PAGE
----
Art inspired by the scenes from the Miners’ Strike

As our Unit on local history and mining draws to a close, we have been looking at photographs of the scenes that took place during the ’84 Miners’ Strike.

In literacy, we were trying to imagine what those men would have been thinking about or saying in those photos.  We have decided to try and capture those feelings with a piece of artwork.  It will take several stages for us to get to the finished piece.

Step 1-

Mr Swallow brought in lots of photographs of people who are angry!  Some of them were actors, pretending to be angry and some of them were real photos of how people behaved in riots or strikes.  We were looking at the poses that showed their feelings and the posture in which they were holding their body.  A lot of them were remarkably similar!

Step 2-

Next, we chose a partner and Mr. Swallow gave us a huge piece of art paper.  We could either trace the person from the photograph and then edit the tracing to look like the character we wanted, or just use the pose of the person in the photo to inspire and inform our own drawing.  We scribbled on the back of the tracing paper so that we could then print our tracing onto the huge art paper.  Together, we built up a selection of scenes showing the angry protests of the miners on our big paper.

Step 3-

The final step was to frame the scenes.  We chose charcoal because of the obvious tonal links to coal and the miners.  Framing the scenes in a black, dusty cloud gave the pictures a foreboding sense of anger and darkness.  The charcoal even reminded us of the clouds of smoke we saw in the riot pictures or ‘clouds of anger’ as Tilly eloquently put it!  We want our pictures to represent the scary, upsetting and even dangerous situation that those miners found themselves caught up in in the dark days of 1984.

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We have been looking at the art of Sheffield-born artist, Pete McKee

We love his pictures so we wanted to analyse his style.  That means we want to figure out what makes a typical McKee painting, a McKee painting.

We spotted that he uses:

  • Bold, cartooney colours.  The colours have shadow details too.
  • Simple style, don’t use too much detail
  • You hardly ever see peoples eyes or mouths

We soon realised that there was much more to a McKee than the type of drawing though…we noticed quite a bit about the subjects he paints:

  • They are typical Yorkshire people doing things we all like to do…visiting the coast, watching footy, eating chips
  • They wear typical Yorkshire clothing, like flat caps and football shirts (unfortunately of Sheffield teams rather than Barnsley!)
  • There are often typical Yorkshire landmarks or scenery in the background (we spotted the rainy weather in the cafe scene Mr McKee!)

We decided to use all these elements to create our own Pete McKee-style artwork.  So, Mr. Swallow sketched out a few ideas about things that mattered to him (his brother helping him on his house, his father-in-law blowing on his cup of tea and even a Yorkshire pudding!)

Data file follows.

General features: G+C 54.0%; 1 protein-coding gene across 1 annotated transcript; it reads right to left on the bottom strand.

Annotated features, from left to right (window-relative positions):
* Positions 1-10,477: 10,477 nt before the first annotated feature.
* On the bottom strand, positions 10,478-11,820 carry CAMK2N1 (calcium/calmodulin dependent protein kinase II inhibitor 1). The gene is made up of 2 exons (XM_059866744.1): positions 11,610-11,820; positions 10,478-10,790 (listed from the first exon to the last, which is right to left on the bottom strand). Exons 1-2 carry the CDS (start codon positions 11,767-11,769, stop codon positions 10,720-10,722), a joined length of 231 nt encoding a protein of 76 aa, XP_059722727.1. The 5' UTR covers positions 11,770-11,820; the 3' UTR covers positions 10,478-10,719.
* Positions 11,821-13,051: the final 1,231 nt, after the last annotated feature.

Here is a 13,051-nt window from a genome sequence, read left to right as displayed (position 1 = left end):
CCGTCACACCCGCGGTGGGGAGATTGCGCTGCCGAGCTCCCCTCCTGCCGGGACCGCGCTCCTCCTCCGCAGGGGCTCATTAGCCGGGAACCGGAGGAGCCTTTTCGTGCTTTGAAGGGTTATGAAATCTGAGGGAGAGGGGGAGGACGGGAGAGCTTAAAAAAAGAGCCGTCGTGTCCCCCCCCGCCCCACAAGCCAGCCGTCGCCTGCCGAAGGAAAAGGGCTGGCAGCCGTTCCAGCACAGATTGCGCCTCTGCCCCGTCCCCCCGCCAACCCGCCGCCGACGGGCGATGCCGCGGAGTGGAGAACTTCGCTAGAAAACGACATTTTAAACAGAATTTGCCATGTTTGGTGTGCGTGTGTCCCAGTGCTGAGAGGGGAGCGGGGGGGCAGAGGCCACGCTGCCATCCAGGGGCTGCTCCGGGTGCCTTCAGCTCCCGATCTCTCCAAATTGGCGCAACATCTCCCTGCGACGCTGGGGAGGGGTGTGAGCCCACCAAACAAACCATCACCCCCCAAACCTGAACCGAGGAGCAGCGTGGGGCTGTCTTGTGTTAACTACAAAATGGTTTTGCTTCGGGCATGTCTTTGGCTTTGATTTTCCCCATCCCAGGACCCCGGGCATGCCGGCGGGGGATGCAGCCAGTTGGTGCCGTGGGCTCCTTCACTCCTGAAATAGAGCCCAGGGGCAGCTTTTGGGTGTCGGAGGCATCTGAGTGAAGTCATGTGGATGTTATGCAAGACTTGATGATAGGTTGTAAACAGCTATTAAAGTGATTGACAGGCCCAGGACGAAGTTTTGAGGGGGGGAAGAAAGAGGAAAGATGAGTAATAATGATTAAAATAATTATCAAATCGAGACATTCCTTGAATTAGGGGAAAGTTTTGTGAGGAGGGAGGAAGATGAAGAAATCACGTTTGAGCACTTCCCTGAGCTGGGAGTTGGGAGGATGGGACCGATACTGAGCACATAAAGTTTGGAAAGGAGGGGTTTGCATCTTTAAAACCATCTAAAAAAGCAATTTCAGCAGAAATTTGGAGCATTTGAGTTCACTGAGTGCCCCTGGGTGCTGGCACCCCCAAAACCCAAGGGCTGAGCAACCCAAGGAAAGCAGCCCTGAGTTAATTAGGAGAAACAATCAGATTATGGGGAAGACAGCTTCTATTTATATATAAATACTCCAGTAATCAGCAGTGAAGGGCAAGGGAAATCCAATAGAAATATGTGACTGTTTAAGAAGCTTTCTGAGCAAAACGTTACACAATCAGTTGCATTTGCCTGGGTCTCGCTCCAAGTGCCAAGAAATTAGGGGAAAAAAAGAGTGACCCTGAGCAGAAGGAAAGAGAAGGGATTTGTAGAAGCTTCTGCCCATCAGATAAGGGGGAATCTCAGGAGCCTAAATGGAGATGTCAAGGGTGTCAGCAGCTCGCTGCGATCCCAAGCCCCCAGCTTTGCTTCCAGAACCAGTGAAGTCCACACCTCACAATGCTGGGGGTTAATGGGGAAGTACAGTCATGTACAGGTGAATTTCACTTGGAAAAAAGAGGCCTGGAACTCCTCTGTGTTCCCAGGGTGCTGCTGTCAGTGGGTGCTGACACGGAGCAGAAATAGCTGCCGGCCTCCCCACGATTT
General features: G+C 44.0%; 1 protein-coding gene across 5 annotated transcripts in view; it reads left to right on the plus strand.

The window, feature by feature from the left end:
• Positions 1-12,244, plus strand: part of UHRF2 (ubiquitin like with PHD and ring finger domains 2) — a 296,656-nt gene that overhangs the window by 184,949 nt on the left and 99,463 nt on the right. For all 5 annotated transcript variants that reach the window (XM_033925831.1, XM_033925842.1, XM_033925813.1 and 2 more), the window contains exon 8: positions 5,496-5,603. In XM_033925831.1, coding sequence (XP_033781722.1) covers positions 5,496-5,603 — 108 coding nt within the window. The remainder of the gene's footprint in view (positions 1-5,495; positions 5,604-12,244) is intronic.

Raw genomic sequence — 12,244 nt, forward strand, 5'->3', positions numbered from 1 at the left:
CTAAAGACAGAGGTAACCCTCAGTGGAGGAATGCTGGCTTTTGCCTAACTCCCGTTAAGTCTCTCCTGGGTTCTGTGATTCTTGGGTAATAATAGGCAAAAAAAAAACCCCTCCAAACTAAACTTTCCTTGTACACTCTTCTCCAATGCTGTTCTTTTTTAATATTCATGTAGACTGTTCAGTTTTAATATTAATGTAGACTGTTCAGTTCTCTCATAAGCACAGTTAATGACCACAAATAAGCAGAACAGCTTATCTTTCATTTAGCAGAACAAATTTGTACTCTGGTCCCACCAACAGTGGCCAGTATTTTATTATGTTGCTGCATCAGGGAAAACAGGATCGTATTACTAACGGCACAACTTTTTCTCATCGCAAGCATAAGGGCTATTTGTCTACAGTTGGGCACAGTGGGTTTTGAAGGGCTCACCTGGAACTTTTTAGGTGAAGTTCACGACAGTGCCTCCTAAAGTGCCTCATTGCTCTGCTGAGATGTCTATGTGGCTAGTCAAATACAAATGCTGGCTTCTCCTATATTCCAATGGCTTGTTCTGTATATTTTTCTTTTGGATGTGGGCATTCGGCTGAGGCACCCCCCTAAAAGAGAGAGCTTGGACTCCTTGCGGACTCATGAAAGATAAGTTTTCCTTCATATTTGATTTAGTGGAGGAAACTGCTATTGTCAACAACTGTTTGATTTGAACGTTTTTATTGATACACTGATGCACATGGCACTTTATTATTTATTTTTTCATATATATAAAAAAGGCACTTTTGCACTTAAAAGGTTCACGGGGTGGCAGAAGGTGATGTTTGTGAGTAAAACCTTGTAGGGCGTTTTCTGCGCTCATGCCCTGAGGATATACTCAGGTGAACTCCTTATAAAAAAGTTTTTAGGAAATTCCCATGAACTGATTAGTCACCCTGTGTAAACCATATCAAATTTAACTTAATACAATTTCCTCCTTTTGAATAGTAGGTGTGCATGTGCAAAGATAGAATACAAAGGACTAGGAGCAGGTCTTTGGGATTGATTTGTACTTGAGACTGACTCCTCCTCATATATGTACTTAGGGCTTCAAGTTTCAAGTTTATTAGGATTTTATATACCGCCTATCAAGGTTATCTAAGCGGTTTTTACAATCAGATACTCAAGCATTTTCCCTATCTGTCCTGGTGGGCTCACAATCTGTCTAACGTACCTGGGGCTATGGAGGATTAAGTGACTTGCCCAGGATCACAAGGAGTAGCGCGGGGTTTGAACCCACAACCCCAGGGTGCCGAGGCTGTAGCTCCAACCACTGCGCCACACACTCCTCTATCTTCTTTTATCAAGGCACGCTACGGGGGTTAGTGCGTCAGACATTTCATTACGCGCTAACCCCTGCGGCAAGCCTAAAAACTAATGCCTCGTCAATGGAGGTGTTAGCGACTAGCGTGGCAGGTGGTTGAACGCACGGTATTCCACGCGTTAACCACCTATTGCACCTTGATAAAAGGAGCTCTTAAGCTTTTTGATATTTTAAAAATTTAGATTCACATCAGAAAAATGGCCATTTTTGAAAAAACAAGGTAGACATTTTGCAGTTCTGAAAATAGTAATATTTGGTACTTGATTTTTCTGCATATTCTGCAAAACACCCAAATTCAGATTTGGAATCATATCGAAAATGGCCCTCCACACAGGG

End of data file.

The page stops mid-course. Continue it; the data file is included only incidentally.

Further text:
We then looked at how to import the sketches into the computer and reformat them so that we had a digital copy of the sketch.  We then used the program, Paint, to colour in the pictures digitally…re-creating that distinctive, Pete McKee look.  Here is our progress so far…


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Challenge 7 – Cracking the code

The Pharaoh’s ancient stone tablets are littered around the school field.


The children will use all of their finely honed archeology skills to locate the tablets and decipher the hieroglyphs to crack the code.  Once they decode every word and reassemble them in the right order, they will be able to solve the ancient riddle left by the Pharaoh centuries ago…

Why don’t mummies like holidays?

Well done everyone…I think most groups got most of the words (no thanks to the wind and rain doing their best to make all of the clues disappear!!!)  The answer is…

They are afraid they will relax and…UNWIND!

Boom boom!

Thank you for that one Mr Swallow 🙄 

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Challenge 5 – History mystery

Breaking news, Ancient Egyptian scroll found.

A cryptic message, ancient and mysterious artefacts found, a tricky puzzle to solve… it looks as though we are going to need all of our knowledge about Ancient Egypt to succeed!

The Great Pyramid Was Not Built by Slave (+ 9 Other Surprising Facts About Ancient Egypt) - HistoryExtra

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Challenge 4 – Nile Valley know-how

Here, the children are going to apply their knowledge of the Nile valley and their understanding of the water cycle.

Can the children explain how it all works and links in together to you at home?

We did have another video that we wanted to upload but unfortunately names were mentioned! Ask your child at home if they can retell the water cycle process 🙂 

Nile River Map, Nile River Facts, Nile River History - Journey To Egypt


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Amazing Animals of Ancient Egypt

Today we looked at the various animals around in Ancient Egypt and what the Egyptians thought of them. Some animals like dogs and cats were used as domestic pets, whereas horses and bulls had jobs and were working animals.

Horses were used to pull the chariots and bulls were used to pull the heavy gold sarcophaguses. Here are a few examples of the lovely topic work from today.


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